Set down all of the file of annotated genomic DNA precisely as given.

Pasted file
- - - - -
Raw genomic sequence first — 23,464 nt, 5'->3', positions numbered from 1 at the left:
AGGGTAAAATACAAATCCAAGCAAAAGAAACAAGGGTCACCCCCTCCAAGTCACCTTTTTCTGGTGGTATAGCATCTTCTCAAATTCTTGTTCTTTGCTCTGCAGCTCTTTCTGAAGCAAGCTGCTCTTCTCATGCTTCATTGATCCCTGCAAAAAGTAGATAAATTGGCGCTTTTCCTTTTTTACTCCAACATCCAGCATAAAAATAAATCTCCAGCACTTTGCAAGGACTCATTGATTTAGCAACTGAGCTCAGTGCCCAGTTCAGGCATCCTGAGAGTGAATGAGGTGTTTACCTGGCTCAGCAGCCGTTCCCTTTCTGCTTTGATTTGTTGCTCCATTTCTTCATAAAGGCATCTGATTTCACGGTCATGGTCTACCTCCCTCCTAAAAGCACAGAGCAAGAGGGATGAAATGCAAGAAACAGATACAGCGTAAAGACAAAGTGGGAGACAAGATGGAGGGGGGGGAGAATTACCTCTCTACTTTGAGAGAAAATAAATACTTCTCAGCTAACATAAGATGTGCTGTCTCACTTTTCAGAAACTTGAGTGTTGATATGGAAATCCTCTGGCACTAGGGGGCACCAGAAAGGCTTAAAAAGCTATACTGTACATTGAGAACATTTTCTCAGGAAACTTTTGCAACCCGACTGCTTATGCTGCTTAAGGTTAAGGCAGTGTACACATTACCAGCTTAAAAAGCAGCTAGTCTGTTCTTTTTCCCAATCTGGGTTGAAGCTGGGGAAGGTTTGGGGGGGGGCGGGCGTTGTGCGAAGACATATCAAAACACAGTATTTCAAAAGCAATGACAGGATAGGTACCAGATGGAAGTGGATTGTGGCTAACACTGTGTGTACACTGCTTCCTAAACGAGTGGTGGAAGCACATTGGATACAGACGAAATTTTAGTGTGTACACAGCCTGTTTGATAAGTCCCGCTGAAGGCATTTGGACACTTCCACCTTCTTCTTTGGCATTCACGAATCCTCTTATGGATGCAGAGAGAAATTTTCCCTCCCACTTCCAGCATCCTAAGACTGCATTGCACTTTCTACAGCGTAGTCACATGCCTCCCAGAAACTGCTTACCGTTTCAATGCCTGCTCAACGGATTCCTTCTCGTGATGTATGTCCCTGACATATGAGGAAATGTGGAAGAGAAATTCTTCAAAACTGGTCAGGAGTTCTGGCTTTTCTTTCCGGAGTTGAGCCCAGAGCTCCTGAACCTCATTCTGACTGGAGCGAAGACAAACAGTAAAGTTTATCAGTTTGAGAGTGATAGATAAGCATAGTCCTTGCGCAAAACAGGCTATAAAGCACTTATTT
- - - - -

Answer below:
Raw genomic sequence first — 23,464 nt, 5'->3', positions numbered from 1 at the left:
AGGGTAAAATACAAATCCAAGCAAAAGAAACAAGGGTCACCCCCTCCAAGTCACCTTTTTCTGGTGGTATAGCATCTTCTCAAATTCTTGTTCTTTGCTCTGCAGCTCTTTCTGAAGCAAGCTGCTCTTCTCATGCTTCATTGATCCCTGCAAAAAGTAGATAAATTGGCGCTTTTCCTTTTTTACTCCAACATCCAGCATAAAAATAAATCTCCAGCACTTTGCAAGGACTCATTGATTTAGCAACTGAGCTCAGTGCCCAGTTCAGGCATCCTGAGAGTGAATGAGGTGTTTACCTGGCTCAGCAGCCGTTCCCTTTCTGCTTTGATTTGTTGCTCCATTTCTTCATAAAGGCATCTGATTTCACGGTCATGGTCTACCTCCCTCCTAAAAGCACAGAGCAAGAGGGATGAAATGCAAGAAACAGATACAGCGTAAAGACAAAGTGGGAGACAAGATGGAGGGGGGGGAGAATTACCTCTCTACTTTGAGAGAAAATAAATACTTCTCAGCTAACATAAGATGTGCTGTCTCACTTTTCAGAAACTTGAGTGTTGATATGGAAATCCTCTGGCACTAGGGGGCACCAGAAAGGCTTAAAAAGCTATACTGTACATTGAGAACATTTTCTCAGGAAACTTTTGCAACCCGACTGCTTATGCTGCTTAAGGTTAAGGCAGTGTACACATTACCAGCTTAAAAAGCAGCTAGTCTGTTCTTTTTCCCAATCTGGGTTGAAGCTGGGGAAGGTTTGGGGGGGGGCGGGCGTTGTGCGAAGACATATCAAAACACAGTATTTCAAAAGCAATGACAGGATAGGTACCAGATGGAAGTGGATTGTGGCTAACACTGTGTGTACACTGCTTCCTAAACGAGTGGTGGAAGCACATTGGATACAGACGAAATTTTAGTGTGTACACAGCCTGTTTGATAAGTCCCGCTGAAGGCATTTGGACACTTCCACCTTCTTCTTTGGCATTCACGAATCCTCTTATGGATGCAGAGAGAAATTTTCCCTCCCACTTCCAGCATCCTAAGACTGCATTGCACTTTCTACAGCGTAGTCACATGCCTCCCAGAAACTGCTTACCGTTTCAATGCCTGCTCAACGGATTCCTTCTCGTGATGTATGTCCCTGACATATGAGGAAATGTGGAAGAGAAATTCTTCAAAACTGGTCAGGAGTTCTGGCTTTTCTTTCCGGAGTTGAGCCCAGAGCTCCTGAACCTCATTCTGACTGGAGCGAAGACAAACAGTAAAGTTTATCAGTTTGAGAGTGATAGATAAGCATAGTCCTTGCGCAAAACAGGCTATAAAGCACTTATTT